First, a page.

Lindsey’s love of the sisterhood has always been powerful, and she refuses to bend to anyone else’s definition of what kind of a role model she should be. At 5’10” and 160 pounds of pure muscle, she loves short skirts and high heels, and was caught on camera dabbing on makeup moments after winning her Olympic gold. Vain? Perhaps. Call it a woman’s prerogative — especially a woman who can whoosh down a mountain at 70 mph. So was posing in a bikini for the 2010 Sports Illustrated swimsuit edition, for which some fans gave her flack. But Lindsey only cared about one opinion: “I have to get approval from my grandma,” she admitted. “Otherwise I’m in big trouble.” 

As Lindsey well knows, like the crashes that come out of nowhere, trouble can come unexpectedly in the world of elite racing. And so it did in St. Moritz in December, when Minnesota Nice momentarily gave way to Minnesota Naughty: Lindsey crossed the finish line to beat Tina Maze by .37 seconds for the win in a super-G World Cup race — and swore. Maze’s boyfriend and trainer, Andres Massi, filed an official complaint for “unsportsmanlike behavior,” a move that stunned Lindsey, who said she was merely expressing relief about a hard-fought win, not dissing Maze. “It definitely hurts,” she told reporters. “I would never say anything bad about another athlete at the finish.”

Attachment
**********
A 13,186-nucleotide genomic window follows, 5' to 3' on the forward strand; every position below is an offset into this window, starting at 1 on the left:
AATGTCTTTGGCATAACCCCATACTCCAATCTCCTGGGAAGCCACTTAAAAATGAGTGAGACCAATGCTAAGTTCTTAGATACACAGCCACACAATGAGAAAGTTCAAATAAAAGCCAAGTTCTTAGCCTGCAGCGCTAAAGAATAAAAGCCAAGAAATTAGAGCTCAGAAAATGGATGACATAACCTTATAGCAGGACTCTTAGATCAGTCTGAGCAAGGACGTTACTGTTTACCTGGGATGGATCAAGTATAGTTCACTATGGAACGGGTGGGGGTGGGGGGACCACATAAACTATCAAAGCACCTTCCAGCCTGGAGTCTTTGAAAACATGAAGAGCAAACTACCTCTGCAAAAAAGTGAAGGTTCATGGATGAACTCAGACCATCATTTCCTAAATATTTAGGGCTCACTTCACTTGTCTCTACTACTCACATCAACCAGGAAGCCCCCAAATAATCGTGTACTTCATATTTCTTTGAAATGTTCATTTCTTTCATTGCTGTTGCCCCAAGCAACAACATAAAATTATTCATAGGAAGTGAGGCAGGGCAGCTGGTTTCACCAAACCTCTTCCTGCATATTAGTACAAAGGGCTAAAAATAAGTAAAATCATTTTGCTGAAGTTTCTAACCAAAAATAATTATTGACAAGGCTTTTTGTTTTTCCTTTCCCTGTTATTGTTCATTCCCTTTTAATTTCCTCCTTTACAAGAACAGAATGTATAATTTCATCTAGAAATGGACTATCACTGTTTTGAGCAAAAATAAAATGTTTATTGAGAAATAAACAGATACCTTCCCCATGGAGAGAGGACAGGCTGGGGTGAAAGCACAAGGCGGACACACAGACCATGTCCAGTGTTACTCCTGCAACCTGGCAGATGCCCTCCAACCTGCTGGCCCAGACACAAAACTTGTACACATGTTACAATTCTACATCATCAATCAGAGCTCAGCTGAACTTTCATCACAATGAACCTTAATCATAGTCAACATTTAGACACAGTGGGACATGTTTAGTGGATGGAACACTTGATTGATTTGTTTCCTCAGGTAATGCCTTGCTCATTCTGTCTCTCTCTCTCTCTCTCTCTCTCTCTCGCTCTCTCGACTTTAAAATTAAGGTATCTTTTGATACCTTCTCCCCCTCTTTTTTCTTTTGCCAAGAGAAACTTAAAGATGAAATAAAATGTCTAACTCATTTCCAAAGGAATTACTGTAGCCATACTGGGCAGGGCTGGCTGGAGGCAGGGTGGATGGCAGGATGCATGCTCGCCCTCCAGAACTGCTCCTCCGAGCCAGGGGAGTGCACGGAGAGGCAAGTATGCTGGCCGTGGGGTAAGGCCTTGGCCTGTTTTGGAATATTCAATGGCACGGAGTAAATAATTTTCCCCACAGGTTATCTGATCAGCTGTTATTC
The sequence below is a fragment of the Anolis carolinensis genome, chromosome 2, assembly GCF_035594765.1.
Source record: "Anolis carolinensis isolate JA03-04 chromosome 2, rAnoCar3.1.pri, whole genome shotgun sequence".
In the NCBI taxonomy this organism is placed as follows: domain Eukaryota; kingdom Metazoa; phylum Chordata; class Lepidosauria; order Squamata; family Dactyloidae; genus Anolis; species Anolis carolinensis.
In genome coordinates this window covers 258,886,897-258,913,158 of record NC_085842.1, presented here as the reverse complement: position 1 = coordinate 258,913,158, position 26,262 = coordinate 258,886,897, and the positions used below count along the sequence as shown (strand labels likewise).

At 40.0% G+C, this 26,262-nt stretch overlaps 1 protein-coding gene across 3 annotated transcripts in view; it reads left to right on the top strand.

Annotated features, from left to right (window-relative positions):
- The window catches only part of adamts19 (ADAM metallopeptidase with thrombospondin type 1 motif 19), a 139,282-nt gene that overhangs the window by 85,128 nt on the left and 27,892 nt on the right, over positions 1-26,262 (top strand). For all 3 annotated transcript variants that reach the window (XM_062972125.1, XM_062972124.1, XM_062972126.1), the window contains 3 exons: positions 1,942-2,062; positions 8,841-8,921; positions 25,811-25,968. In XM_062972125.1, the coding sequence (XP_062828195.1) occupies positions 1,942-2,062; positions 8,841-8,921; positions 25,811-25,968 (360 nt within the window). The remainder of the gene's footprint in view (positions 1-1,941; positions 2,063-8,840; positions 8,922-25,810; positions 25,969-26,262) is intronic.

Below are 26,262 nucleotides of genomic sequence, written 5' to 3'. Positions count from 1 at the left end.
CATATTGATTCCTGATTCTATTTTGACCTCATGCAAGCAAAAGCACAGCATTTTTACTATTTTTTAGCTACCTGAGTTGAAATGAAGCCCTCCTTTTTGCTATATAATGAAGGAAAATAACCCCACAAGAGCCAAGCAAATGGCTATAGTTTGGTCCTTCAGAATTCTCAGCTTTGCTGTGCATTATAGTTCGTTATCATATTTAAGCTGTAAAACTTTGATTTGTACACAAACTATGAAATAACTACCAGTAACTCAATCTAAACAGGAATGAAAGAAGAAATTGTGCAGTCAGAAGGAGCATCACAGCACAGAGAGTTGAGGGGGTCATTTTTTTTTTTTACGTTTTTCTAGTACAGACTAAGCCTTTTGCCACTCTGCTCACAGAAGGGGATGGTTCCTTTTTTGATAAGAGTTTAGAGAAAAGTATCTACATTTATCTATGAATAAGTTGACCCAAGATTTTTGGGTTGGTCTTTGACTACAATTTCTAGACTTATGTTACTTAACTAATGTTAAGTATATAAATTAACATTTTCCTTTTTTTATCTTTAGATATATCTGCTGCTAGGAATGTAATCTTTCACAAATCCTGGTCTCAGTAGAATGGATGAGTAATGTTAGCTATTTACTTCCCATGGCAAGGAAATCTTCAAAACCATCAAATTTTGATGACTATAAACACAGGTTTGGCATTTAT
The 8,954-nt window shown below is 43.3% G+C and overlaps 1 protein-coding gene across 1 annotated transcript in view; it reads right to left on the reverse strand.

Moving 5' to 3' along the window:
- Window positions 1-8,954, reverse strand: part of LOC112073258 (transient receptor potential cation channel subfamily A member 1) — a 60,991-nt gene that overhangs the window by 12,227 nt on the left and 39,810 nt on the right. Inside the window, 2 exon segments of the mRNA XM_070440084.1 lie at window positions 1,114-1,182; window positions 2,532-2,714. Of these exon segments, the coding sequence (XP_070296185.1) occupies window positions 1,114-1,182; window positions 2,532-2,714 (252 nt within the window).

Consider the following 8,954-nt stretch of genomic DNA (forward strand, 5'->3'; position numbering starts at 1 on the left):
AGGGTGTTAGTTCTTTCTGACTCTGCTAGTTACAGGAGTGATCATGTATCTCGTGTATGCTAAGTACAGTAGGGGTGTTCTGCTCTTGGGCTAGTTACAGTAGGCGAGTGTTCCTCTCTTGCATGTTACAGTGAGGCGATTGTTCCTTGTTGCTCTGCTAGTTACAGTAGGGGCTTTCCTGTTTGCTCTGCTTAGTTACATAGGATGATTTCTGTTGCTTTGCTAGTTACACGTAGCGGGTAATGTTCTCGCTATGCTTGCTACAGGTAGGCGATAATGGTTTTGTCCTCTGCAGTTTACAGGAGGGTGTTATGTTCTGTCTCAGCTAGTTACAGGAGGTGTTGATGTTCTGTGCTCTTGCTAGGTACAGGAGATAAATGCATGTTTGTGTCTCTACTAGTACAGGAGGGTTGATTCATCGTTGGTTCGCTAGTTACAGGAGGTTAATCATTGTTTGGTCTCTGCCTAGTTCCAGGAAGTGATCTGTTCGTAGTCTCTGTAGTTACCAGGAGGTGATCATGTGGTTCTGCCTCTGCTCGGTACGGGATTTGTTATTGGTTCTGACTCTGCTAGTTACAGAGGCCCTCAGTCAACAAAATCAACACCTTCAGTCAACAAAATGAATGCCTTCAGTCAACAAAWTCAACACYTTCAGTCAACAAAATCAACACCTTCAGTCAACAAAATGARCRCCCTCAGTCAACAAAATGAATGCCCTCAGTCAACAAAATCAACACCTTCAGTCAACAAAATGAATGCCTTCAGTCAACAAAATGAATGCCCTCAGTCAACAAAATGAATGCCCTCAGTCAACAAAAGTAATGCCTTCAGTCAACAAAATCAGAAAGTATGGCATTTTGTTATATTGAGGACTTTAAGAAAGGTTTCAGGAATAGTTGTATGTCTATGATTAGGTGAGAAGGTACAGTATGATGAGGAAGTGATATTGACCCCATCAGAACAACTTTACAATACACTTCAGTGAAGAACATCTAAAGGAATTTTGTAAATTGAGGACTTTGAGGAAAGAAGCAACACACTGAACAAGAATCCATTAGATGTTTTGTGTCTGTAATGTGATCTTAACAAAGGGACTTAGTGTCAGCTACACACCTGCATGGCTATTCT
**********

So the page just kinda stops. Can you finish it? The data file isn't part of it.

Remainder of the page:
Or at any other time, for that matter. To Lindsey, the accusation was more than inaccurate; it was unthinkable. She sought out Maze and told her, “I hope you trust me enough to believe me.” Apparently, she did — as did the officials who reviewed the tape, who accepted Lindsey’s explanation and dismissed the complaint. Later, the two athletes hugged on the podium, living examples of the anti-mean girl female-bonding spirit Lindsey hopes to instill with Ski Girls Rock. As she well knows, the women she skis against (including her teammates) are her friends as well as competitors. “Tina has had an amazing season so far,” an admiring Lindsey said of her top rival. Maze echoed the emotion: “I wanted to win, but Lindsey was better. It was fun to ski today.”